Bosley operates medical offices throughout the United States specializing in hair restoration and hair transplant services. In or around February 1989, Boggs contacted Bosley regarding treatment for his hair loss problem. Boggs claims that, during his initial consultation, it was represented that only two surgical treatments would be required to correct his problem. However, after the two surgical procedures on February 21, 1989, and July 17, 1989, Boggs claims that his scalp was badly scarred and his hair density was not as promised. Boggs returned to Bosley and claims he was told that one more surgical "touch-up" procedure was required. Following surgery on April 25, 1990, however, he still had not achieved the promised results. Between June 18, 1990, and November 11, 1993, five more surgical procedures were performed by Bosley physicians. Boggs claims that, prior to each such surgery, he was informed that only one more treatment was required to correct the problem.
On March 14, 1994, Boggs consulted Dr. Marc Pomerantz, a hair replacement surgeon and former associate medical director for Bosley. Pomerantz informed Boggs that it was Bosley's standard practice to intentionally underestimate the number and the cost of treatments required to correct prospective patients' hair loss problems, knowing that additional treatments would be required.
On February 23, 1996, Boggs sued Bosley for fraud, claiming that it had intentionally misrepresented the number of procedures required to correct his hair loss problem. He also asserted a malpractice claim against Bosley and Phillips, the physician who performed one of his surgical procedures, alleging that such procedure was negligently performed. Bosley and Phillips moved for summary judgment, contending primarily that Boggs' claims were barred by the two-year medical malpractice statute of limitation. The trial court granted summary judgment to both defendants, and Boggs appeals from that ruling.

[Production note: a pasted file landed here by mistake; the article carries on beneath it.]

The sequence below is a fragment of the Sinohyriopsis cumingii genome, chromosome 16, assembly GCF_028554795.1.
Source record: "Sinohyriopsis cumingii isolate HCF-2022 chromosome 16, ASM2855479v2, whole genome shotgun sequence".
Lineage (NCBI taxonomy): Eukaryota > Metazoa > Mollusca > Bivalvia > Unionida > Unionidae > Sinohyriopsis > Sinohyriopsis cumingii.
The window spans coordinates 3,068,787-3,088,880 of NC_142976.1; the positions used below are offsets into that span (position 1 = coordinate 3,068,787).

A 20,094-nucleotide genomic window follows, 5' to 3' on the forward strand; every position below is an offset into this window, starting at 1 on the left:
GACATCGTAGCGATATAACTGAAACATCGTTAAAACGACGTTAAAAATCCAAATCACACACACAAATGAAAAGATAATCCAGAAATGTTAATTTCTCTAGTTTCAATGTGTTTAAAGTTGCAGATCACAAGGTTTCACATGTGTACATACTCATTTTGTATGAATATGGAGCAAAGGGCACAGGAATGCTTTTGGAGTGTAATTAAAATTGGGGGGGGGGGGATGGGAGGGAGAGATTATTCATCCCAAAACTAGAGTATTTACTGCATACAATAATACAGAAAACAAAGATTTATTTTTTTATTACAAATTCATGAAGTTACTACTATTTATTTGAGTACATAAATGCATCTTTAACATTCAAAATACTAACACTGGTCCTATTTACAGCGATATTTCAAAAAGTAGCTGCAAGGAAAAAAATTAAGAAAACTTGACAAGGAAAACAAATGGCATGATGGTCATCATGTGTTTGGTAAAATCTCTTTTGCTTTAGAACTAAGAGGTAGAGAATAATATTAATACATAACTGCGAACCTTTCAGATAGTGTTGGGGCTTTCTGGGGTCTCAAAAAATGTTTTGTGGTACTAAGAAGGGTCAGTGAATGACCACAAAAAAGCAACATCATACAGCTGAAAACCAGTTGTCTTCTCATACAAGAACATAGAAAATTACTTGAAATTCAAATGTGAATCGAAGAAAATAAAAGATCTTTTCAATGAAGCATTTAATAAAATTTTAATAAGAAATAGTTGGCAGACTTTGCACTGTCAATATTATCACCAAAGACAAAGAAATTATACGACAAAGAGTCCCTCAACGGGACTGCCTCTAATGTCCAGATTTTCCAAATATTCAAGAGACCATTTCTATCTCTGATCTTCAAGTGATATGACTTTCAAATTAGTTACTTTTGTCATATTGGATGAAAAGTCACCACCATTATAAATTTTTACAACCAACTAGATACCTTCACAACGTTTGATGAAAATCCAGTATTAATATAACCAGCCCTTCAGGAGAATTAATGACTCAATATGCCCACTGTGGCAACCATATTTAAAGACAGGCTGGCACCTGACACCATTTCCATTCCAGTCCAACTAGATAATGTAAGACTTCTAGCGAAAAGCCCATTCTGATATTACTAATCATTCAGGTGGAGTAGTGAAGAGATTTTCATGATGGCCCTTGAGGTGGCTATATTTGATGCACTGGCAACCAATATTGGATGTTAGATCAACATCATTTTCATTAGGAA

"To prevail at summary judgment under OCGA 9-11-56
, the moving party must demonstrate that there is no genuine issue of material fact and that the undisputed facts, viewed in the light most favorable to the nonmoving party, warrant judgment as a matter of law." Lau's Corp. v. Haskins, 261 Ga. 491 (405 SE2d 474) (1991)
. On appeal of a grant of summary judgment, this Court reviews the evidence de novo to determine whether a genuine issue of material fact exists or whether the movant is entitled to judgment as a matter of law. Moore v. Food Assoc., 210 Ga. App. 780
, 781 (437 SE2d 832
1. (a) Boggs contends that the four-year statute of limitation for fraud, rather than the two-year statute of limitation for medical malpractice claims, is applicable to his fraud claim. We agree.
(a) states that, "[e]xcept as otherwise provided in this article, an action for medical malpractice shall be brought within two years after the date on which an injury or death arising from a negligent or wrongful act or omission occurred." The term "action for medical malpractice" includes "any claim for damages resulting from the death of or injury to any person arising out of . . . [h]ealth, medical, dental, or surgical service, diagnosis, prescription, treatment, or care rendered by a person authorized by law to perform such service or by any person acting under the supervision and control of the lawfully authorized person." OCGA 9-3-70
Boggs' fraud claim states a cause of action separate and distinct from any claim of medical malpractice. Boggs does not contend that Bosley negligently misdiagnosed his condition. Rather, he contends that Bosley, as part of its standard procedure and without regard to its medical opinion, intentionally and repeatedly understated the number of treatments required in order to induce Boggs to undergo a series of costly treatments. Boggs argues that this constitutes ordinary fraud and is therefore not subject to the medical malpractice statute of limitation.
"Not every claim which calls into question the conduct of one who happens to be a [professional] is a professional malpractice claim requiring expert testimony or an OCGA 9-11-9.1
affidavit. It is only where the claim is based upon the failure of the professional to meet the requisite standards of the subject profession that the necessity to establish such standards and the violation thereof by expert testimony for the guidance of the jury arises." Hodge v. Jennings Mill, Ltd., 215 Ga. App. 507
, 508 (451 SE2d 66